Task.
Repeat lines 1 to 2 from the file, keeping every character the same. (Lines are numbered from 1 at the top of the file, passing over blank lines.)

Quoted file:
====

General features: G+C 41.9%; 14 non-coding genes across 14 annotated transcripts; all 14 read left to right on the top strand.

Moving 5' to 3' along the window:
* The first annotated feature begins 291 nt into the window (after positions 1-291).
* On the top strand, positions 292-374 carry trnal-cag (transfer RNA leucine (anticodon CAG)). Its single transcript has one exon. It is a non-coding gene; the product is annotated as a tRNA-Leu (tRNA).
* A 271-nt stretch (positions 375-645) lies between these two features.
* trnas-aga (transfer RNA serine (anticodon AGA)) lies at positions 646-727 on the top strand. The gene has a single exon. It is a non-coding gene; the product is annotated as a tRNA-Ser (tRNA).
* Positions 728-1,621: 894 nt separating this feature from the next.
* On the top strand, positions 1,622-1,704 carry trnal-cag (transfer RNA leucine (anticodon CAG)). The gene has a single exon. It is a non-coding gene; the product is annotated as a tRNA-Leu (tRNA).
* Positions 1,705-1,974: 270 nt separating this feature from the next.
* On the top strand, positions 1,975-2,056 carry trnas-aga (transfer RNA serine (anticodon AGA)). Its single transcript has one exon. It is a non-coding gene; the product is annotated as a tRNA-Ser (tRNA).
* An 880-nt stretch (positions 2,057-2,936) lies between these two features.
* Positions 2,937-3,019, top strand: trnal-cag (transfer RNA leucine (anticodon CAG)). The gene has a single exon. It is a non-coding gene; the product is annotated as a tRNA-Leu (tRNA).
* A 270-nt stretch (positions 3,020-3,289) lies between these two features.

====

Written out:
General features: G+C 41.9%; 14 non-coding genes across 14 annotated transcripts; all 14 read left to right on the top strand.

Moving 5' to 3' along the window: